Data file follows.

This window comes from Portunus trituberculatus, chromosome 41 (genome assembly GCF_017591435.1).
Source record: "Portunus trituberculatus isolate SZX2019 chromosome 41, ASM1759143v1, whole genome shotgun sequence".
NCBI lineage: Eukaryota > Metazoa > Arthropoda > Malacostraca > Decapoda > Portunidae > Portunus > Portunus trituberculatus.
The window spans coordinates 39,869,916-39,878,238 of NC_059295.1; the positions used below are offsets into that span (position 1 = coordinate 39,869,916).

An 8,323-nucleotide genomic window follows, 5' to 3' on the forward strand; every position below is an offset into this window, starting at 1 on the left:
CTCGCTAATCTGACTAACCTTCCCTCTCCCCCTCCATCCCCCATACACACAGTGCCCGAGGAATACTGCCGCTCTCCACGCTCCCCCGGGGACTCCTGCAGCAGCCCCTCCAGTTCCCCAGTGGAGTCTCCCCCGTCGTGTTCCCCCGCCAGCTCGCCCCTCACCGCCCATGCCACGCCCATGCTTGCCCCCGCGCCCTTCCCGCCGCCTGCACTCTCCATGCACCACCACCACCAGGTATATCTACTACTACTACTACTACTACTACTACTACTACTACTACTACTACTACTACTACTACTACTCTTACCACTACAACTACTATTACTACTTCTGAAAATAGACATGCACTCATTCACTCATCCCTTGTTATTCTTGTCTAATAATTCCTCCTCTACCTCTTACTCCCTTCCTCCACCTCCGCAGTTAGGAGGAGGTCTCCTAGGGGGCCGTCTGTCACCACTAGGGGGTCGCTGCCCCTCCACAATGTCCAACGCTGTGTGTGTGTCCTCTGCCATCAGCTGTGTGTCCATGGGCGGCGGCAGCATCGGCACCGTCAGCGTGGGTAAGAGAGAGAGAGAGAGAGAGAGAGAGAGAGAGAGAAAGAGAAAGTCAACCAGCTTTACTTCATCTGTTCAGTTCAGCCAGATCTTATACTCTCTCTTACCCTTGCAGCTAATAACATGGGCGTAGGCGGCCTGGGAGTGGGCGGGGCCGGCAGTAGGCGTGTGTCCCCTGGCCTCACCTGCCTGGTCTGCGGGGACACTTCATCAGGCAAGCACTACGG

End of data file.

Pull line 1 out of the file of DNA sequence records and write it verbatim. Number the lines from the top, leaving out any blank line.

This window comes from Portunus trituberculatus, chromosome 41 (genome assembly GCF_017591435.1).